The way some individuals talk about poverty and individuals who qualify for Medicaid benefits or other forms of service is so skewed that I do not think they see individuals experiencing poverty as human beings, but just a drain on society. But they are an essential part of society — the people that make your coffee, check you out at the grocery store, and stock the shelves where you shop — and they want and deserve a living wage, health care, and to be able to walk into a grocery store and not have the unhealthy food be cheaper than the healthy food.

Why is increased coordination among state agencies like Medicaid and SNAP so crucial for people receiving benefits?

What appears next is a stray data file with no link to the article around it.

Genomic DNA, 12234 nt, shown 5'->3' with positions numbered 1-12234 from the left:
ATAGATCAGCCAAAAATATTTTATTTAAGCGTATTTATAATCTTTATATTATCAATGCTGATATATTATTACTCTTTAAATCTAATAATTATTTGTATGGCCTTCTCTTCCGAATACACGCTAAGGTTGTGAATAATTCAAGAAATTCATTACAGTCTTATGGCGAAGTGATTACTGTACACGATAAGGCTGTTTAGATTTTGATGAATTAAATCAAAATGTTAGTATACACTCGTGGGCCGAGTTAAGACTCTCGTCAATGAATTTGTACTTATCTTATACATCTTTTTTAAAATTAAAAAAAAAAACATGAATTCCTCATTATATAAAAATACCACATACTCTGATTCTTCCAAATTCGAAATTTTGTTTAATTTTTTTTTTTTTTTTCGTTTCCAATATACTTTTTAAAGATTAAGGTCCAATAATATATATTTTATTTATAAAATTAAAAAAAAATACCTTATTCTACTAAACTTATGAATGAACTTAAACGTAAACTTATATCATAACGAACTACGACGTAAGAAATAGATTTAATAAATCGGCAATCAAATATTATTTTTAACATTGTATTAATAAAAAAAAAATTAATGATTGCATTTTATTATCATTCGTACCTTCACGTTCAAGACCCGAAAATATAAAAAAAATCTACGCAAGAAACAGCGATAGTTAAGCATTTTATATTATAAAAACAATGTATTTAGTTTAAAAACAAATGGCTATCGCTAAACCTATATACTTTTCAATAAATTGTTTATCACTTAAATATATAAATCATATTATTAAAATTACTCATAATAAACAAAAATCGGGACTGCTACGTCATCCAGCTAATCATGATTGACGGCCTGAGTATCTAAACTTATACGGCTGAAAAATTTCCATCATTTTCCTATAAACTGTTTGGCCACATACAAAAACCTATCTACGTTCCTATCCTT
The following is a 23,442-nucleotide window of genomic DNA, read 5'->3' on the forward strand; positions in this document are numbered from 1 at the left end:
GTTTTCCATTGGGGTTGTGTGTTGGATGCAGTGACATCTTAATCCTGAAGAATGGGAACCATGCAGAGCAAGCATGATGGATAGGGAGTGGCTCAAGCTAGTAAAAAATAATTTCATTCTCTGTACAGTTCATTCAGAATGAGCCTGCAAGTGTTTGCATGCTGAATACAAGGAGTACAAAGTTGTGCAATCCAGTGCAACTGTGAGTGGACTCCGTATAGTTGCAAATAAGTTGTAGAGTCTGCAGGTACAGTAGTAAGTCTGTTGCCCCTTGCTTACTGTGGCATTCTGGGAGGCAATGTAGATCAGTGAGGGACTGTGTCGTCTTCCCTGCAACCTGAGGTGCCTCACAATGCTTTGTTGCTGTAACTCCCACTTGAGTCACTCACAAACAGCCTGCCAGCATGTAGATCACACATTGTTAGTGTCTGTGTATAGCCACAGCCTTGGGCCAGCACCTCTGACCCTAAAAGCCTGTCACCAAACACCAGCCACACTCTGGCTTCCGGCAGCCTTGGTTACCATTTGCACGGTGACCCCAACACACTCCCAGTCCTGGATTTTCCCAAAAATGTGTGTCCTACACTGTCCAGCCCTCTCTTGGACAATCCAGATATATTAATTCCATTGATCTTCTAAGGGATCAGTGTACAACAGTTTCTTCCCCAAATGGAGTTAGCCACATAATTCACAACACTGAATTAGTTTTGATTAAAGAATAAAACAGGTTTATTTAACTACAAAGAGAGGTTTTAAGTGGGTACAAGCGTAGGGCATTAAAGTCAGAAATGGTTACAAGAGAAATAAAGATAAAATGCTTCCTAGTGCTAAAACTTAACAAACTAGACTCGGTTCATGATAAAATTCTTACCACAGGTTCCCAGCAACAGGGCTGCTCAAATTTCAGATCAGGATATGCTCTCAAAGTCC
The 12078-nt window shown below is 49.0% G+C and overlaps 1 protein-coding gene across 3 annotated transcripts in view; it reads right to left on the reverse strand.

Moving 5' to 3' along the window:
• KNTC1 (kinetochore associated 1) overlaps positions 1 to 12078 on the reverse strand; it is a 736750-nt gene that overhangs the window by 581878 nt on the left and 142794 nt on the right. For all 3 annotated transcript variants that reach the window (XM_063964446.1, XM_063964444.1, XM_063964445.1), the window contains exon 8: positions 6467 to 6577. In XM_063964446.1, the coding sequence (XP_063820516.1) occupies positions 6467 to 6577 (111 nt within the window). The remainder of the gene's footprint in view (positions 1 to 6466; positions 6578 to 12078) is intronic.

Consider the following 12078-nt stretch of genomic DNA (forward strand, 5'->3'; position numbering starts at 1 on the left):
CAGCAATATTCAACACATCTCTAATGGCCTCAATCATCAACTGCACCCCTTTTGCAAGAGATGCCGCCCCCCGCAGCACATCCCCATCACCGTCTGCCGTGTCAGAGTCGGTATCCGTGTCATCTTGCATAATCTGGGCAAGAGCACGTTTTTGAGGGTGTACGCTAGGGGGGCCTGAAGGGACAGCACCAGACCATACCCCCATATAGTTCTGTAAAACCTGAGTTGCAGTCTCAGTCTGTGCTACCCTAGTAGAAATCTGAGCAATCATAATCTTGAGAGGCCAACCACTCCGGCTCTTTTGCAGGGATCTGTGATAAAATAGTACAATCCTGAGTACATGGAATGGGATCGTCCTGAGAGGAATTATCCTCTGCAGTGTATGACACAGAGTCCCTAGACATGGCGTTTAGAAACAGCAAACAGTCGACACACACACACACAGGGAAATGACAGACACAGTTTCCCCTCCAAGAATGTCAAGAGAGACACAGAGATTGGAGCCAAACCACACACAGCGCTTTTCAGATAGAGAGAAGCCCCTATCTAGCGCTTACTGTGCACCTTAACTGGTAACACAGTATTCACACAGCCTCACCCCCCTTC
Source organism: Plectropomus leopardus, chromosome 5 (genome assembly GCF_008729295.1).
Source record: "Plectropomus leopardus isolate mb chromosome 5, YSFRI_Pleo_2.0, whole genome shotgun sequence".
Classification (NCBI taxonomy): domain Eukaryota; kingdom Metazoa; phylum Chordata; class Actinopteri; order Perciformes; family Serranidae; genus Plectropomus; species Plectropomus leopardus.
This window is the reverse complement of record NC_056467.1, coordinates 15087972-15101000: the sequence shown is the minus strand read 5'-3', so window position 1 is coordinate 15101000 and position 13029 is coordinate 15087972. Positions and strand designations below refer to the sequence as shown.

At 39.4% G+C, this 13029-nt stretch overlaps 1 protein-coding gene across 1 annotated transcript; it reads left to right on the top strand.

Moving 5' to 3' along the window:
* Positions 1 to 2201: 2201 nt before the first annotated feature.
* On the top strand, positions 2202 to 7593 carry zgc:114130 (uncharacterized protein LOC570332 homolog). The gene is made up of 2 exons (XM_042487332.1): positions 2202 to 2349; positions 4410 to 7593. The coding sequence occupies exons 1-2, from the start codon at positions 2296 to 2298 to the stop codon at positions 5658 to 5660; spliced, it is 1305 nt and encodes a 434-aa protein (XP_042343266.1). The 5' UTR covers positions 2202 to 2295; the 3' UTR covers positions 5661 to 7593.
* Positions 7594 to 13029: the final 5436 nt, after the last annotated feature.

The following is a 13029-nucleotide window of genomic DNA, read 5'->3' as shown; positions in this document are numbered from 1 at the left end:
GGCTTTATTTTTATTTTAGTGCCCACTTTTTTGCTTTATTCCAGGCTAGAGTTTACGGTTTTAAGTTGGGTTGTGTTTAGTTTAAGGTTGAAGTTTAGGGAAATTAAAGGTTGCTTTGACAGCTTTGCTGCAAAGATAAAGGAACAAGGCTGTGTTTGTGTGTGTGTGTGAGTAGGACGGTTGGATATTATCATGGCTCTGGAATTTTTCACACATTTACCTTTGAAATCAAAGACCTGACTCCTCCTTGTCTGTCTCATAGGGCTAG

There is not enough external communication to individuals and families from state agencies about available programs and services. If someone is applying for housing, should they really have to go somewhere else and go through a separate application process to apply for SNAP or Medicaid? Agencies can better coordinate across silos to support children, families, and adults. Families and individuals do not know that there are benefits available to support their needs. For example, many parents of children with special needs do not know about the Katie Beckett Medicaid waiver, which is active in some form in 24 states and allows children under the age of 19 to receive treatment in their home regardless of the parents’ income if home care costs less than hospitalization. They often do not know about the Children’s Health Insurance Program, which provides health care services to children of middle-income families. They do not realize that Medicaid can pay for equipment and other needed resources or play a role in helping families with children that require alternative means of feeding their children access food and meet their nutritional needs. Better outreach and coordination from states could help ensure that everyone that requires assistance will receive it.